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Verity Stevens
Verity Stevens

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Sorting Out Sort()

In this tutorial, we'll learn how to use the sort() method.


What does sort() do?

You guessed it: The sort() method sorts the elements of an array in-place and returns the sorted array.

Okay, but what does in-place mean, Basil? Simply put, in-place means that the original array is updated instead of a new one being created.

Let's take a look...



// Function-less:

// Compare function:

// In-line compare function:
array.sort(function compareFunction(firstEl, secondEl) { ... });

// Arrow function:
array.sort((firstEl, secondEl) => { ... });
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How does sort() work?

By default, the sort() method sorts the array elements in ascending order (i.e., from smallest to largest), but you can alphabetize or sort by ascending (up) or descending (down) values using a compare function.


The optional compareFunction parameter specifies a function that defines an alternative sort order.

The function should take two parameters (firstEl [the first element for comparison] and secondEl [the second element for comparison]) and return a negative number if the first parameter should come first, a positive number if the second parameter should come first, and zero if the two parameters are equal (keep original order).


array.sort(function compareFunction(firstEl, secondEl) {
  if (firstEl is less than secondEl) {
    return -1;
  else if (firstEl is greater than secondEl) {
    return 1;
  // firstEl is equal to secondEl
  return 0;
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Let's say we have an array of objects:

let pokemon = [
    { "id": 4, "name": "Charmander", "type": "Fire" },
    { "id": 25, "name": "Pikachu", "type": "Electric" },
    { "id": 59, "name": "Arcanine", "type": "Fire" },
    { "id": 89, "name": "Muk", "type": "Poison" },
    { "id": 135, "name": "Jolteon", "type": "Electric" }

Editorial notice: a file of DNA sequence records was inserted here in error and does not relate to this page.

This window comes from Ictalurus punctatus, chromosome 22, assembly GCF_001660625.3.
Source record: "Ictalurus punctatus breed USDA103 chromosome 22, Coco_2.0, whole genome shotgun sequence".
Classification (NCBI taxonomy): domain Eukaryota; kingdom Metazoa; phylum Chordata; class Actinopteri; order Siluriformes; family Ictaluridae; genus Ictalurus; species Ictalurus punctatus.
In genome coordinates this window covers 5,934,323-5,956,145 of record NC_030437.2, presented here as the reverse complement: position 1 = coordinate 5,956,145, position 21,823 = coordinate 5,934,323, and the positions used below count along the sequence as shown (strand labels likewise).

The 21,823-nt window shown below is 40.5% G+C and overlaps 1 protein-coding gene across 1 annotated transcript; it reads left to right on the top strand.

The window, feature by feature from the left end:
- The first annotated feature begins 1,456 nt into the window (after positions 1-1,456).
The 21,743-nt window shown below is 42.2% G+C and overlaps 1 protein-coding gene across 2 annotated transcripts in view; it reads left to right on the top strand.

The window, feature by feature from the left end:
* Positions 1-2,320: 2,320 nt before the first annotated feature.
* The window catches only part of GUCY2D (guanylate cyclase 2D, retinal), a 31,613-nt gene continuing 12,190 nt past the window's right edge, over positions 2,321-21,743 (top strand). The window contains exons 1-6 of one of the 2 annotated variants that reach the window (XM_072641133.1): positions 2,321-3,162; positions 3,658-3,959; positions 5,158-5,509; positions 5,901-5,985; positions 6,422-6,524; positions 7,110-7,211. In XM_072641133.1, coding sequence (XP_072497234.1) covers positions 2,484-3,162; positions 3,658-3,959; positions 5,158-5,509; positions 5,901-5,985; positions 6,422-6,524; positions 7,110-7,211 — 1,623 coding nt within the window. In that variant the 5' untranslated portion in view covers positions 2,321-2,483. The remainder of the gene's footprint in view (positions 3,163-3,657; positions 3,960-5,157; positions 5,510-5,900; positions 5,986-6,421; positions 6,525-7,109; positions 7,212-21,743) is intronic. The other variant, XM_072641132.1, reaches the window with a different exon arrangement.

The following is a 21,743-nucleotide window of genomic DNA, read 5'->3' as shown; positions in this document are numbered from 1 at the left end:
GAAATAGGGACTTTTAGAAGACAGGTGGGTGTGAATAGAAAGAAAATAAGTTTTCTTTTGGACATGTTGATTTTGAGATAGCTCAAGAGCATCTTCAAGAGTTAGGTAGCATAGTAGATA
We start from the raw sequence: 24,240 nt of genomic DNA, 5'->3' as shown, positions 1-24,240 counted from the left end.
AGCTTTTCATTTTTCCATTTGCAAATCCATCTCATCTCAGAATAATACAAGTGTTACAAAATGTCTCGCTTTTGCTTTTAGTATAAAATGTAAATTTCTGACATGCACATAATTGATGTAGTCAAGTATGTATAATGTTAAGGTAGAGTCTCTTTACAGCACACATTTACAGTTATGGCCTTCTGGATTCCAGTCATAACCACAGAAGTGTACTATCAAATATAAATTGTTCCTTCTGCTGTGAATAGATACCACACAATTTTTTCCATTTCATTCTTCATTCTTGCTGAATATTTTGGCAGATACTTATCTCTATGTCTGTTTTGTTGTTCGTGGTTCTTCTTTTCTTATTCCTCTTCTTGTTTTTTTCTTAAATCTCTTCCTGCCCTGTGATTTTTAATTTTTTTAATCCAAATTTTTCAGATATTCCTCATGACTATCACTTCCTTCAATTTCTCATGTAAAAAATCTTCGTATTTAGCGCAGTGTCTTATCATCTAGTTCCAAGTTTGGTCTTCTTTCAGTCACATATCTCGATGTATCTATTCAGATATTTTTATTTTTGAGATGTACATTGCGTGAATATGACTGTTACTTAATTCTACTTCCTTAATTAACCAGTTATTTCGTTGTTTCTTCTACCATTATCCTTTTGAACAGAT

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Currently, the Pokemon are sorted by their National Pokedex number (or id); however, we want to sort them by their type.

To do this, let's create a compare function comparing the type property of each object.

pokemon.sort((firstEl, secondEl) => {
    if (firstEl.type.toLowerCase() < secondEl.type.toLowerCase()) {
        return -1;
    } else if (firstEl.type.toLowerCase() > secondEl.type.toLowerCase()) {
        return 1;
    } else {
        return 0;
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  { id: 25, name: 'Pikachu', type: 'Electric' },
  { id: 135, name: 'Jolteon', type: 'Electric' },
  { id: 4, name: 'Charmander', type: 'Fire' },
  { id: 59, name: 'Arcanine', type: 'Fire' },
  { id: 89, name: 'Muk', type: 'Poison' }
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Now, the objects in the array are sorted alphabetically by their type property.

It's as easy as that!



The sort() method converts elements to strings first and then compares the strings to determine the orders.

So what, you ask?

Well, let's take a look at this array of values:

let numbers = [1, 123, 12, 21, 77, 41];
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If you were to use the sort() method on the above array (numbers) without specifying a compare function, you'd get the following output:

[ 1, 12, 123, 21, 41, 77 ]
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That doesn't look right...

Remember: When sorting numerical values, you must specify a compare function. For example:

numbers.sort((a, b) => a - b));
// Output: [ 1, 12, 21, 41, 77, 123 ]
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For more information on and examples of sort() method's uses, visit: MDN Web Docs.

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